What did Urban Meyer know and when did he know it? The controversy has swirled around Ohio State coach Meyer for more than a month, and each statement he makes to “clarify” only seems to muddy the waters further. While the temptation to point fingers and pile on Meyer is almost too much to resist — for a wide variety of reasons — the important question is not “what did he know and when did he know it” but rather “what didn’t he know and why didn’t he know it?”
If the news reports are correct, Meyer knew about the domestic violence in the Smith household as early as 2009 and he knew about at least one more incident of violence in 2015. While the coach may have known that domestic violence occurred, it is clear that he didn’t know about domestic violence. And he didn’t know to ask the people who do.
He didn’t know, for example, that a recommendation of couple’s counseling is not something domestic violence experts would ever make.
Couple’s counseling, typically done by counselors who know little about the dynamics of domestic violence, actually increases the danger to the victim. If a victim discloses violence in the context of counseling, the abuser will hold him/her responsible and a violent response is likely. If a victim does not disclose the violence, none of the root issues will be addressed. Unfortunately, those who don’t understand domestic violence believe that it is rooted in poor communication between couples and often, wanting to be helpful, encourage victims and abusers to engage in an activity that is likely to make the situation worse.
Not surprisingly, couple’s counseling (assuming the Smiths participated in it) didn’t work. We know, and Meyer apparently knew, that there was another violent incident in 2015. While it appears that there was a police response, no arrest was made. Again, those who understand domestic violence know that this is not uncommon. While most law enforcement officers, and certainly those in Centre County, have received significant training on domestic violence, the response to victims is still often uneven.
Sometimes victims choose not to be involved with police, believing that it might increase the danger for them, or they may not be willing or able to have the primary breadwinner of the home unable to provide financial support. Sometimes they believe the promises of change. But just because no arrest was made does not mean there was no violence. And Mr. Smith’s most recent violation of a custody agreement, which caused him to be charged with criminal trespass, reminds us that for many victims, the abuse continues after a separation and divorce.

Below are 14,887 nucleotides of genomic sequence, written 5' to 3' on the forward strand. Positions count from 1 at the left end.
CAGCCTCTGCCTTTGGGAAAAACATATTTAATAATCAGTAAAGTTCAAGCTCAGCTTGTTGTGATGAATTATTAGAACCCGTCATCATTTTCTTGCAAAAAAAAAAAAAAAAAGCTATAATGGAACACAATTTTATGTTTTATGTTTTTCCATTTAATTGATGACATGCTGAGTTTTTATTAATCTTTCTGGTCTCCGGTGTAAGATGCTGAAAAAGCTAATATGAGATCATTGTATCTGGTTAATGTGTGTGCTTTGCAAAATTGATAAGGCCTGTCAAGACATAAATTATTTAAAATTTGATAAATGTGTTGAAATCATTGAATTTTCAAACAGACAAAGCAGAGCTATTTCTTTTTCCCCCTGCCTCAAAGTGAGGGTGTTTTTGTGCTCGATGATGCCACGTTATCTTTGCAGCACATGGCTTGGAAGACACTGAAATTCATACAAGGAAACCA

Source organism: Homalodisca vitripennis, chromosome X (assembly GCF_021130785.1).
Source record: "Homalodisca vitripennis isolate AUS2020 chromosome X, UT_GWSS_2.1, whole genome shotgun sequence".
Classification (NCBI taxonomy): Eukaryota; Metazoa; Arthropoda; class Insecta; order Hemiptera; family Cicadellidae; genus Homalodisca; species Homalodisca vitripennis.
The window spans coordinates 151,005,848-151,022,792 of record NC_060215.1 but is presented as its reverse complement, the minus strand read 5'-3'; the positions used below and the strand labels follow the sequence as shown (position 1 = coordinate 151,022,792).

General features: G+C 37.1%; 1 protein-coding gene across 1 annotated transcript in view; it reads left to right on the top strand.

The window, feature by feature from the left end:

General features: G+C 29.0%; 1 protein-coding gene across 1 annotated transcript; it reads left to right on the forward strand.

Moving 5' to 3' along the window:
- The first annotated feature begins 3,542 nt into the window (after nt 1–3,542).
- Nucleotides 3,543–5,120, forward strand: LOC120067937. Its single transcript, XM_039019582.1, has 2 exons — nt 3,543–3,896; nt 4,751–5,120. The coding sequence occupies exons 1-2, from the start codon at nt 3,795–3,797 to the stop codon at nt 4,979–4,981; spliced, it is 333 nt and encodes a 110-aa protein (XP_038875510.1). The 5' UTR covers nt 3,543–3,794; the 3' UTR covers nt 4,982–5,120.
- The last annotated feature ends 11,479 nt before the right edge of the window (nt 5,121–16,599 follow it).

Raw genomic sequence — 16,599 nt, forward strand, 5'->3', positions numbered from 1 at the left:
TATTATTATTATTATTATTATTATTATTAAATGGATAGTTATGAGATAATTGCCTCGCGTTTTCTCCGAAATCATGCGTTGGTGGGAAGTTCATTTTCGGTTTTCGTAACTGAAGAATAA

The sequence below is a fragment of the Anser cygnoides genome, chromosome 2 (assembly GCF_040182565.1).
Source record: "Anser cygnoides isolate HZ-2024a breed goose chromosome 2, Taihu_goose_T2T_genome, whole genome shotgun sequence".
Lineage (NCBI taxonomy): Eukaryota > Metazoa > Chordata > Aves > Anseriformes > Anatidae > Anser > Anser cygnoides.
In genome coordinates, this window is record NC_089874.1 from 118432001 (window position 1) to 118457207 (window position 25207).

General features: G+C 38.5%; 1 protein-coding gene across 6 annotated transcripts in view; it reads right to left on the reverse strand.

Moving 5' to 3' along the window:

It seems that Meyer didn’t know any of this, or if he did, he failed to act on that knowledge. But he should have known. Anyone who manages or supervises a large group of people should make it their business to learn the truth about domestic violence. The information is available and the statistical reality is that there are victims — and abusers — in any large workplace. If it isn’t possible for the person at the top of an organization to learn about domestic violence, it is possible to learn where to go for help.
Every workplace should have information about domestic violence services available to employees and every supervisor or HR manager should how to access the local domestic violence program for assistance and guidance in dealing with situations like Meyer faced. One doesn’t have to be an expert to know that it makes sense to call an expert.
Statements of remorse, claims of sympathy for victims, or protests of one’s belief that it is “never OK to hit a woman” are no substitute for actually learning the facts about domestic violence and connecting victims to appropriate resources. That is what Meyer should have done, what he still can do if he chooses (I think he has some time on his hands during game day), and most certainly what he must do if he really wants to be a role model for the young men on his team.